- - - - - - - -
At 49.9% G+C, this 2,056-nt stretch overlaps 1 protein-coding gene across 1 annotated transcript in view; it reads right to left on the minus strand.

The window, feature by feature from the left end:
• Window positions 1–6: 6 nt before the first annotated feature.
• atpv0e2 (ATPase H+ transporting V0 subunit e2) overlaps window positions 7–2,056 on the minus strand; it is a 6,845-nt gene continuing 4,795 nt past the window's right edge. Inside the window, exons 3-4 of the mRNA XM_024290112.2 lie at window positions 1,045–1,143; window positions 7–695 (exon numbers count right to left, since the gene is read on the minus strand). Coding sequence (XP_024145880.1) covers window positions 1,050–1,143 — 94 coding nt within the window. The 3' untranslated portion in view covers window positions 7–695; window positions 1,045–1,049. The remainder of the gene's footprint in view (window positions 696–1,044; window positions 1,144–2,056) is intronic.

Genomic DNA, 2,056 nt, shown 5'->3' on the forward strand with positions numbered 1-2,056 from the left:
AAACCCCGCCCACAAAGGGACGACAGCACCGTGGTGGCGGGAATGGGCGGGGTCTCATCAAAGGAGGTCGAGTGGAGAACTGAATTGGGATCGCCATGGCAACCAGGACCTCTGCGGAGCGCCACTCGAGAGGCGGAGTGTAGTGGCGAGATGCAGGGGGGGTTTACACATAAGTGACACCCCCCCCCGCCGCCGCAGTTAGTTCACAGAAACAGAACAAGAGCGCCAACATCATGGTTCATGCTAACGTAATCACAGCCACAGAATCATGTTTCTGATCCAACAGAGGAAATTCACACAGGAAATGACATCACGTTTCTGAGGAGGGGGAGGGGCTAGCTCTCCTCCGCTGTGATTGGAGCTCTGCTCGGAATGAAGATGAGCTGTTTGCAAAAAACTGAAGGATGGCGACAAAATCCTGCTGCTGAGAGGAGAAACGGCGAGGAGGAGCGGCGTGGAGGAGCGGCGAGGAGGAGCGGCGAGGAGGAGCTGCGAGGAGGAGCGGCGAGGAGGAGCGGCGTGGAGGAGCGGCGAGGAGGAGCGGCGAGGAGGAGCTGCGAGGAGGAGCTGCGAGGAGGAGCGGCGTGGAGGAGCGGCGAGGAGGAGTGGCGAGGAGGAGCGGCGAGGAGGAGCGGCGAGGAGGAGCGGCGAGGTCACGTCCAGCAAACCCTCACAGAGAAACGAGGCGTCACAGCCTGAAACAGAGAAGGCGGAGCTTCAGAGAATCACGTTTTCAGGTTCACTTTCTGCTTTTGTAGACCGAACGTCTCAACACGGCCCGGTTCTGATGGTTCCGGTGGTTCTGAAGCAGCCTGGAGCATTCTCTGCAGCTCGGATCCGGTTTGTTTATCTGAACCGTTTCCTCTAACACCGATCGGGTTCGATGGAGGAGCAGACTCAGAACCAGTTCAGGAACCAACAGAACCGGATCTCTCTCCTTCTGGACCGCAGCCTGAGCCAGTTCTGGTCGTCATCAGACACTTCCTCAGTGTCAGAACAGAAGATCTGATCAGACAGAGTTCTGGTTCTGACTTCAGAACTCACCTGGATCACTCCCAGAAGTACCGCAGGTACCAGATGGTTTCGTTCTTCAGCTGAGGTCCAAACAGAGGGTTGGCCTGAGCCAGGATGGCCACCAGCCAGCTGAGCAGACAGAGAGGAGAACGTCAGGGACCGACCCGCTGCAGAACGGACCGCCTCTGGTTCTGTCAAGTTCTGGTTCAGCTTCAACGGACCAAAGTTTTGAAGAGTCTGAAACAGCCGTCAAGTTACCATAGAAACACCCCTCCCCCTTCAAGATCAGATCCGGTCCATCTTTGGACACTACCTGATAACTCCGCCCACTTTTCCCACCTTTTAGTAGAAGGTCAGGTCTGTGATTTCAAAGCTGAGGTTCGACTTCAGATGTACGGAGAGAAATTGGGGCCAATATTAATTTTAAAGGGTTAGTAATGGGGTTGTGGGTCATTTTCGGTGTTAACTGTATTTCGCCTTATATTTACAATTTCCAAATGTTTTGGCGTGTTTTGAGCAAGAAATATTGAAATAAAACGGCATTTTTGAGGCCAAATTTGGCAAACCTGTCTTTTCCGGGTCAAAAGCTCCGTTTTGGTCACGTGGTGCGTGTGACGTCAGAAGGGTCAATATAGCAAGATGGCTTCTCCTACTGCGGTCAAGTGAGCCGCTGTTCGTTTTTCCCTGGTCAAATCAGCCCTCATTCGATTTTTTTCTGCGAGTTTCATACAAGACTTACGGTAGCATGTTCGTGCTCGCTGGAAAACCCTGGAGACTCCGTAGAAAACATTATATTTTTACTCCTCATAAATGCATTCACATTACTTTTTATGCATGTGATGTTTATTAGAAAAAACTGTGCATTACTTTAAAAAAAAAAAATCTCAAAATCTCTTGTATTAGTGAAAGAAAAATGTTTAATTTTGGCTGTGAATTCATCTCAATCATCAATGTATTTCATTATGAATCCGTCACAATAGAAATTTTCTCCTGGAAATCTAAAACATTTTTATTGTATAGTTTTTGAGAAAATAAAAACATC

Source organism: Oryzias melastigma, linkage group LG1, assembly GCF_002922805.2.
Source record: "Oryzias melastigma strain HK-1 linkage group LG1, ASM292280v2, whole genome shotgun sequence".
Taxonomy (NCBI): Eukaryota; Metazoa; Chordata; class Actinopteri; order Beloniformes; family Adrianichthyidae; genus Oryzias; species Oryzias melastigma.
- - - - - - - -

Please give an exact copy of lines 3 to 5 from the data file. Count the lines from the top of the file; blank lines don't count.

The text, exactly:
• Window positions 1–6: 6 nt before the first annotated feature.
• atpv0e2 (ATPase H+ transporting V0 subunit e2) overlaps window positions 7–2,056 on the minus strand; it is a 6,845-nt gene continuing 4,795 nt past the window's right edge. Inside the window, exons 3-4 of the mRNA XM_024290112.2 lie at window positions 1,045–1,143; window positions 7–695 (exon numbers count right to left, since the gene is read on the minus strand). Coding sequence (XP_024145880.1) covers window positions 1,050–1,143 — 94 coding nt within the window. The 3' untranslated portion in view covers window positions 7–695; window positions 1,045–1,049. The remainder of the gene's footprint in view (window positions 696–1,044; window positions 1,144–2,056) is intronic.

Genomic DNA, 2,056 nt, shown 5'->3' on the forward strand with positions numbered 1-2,056 from the left: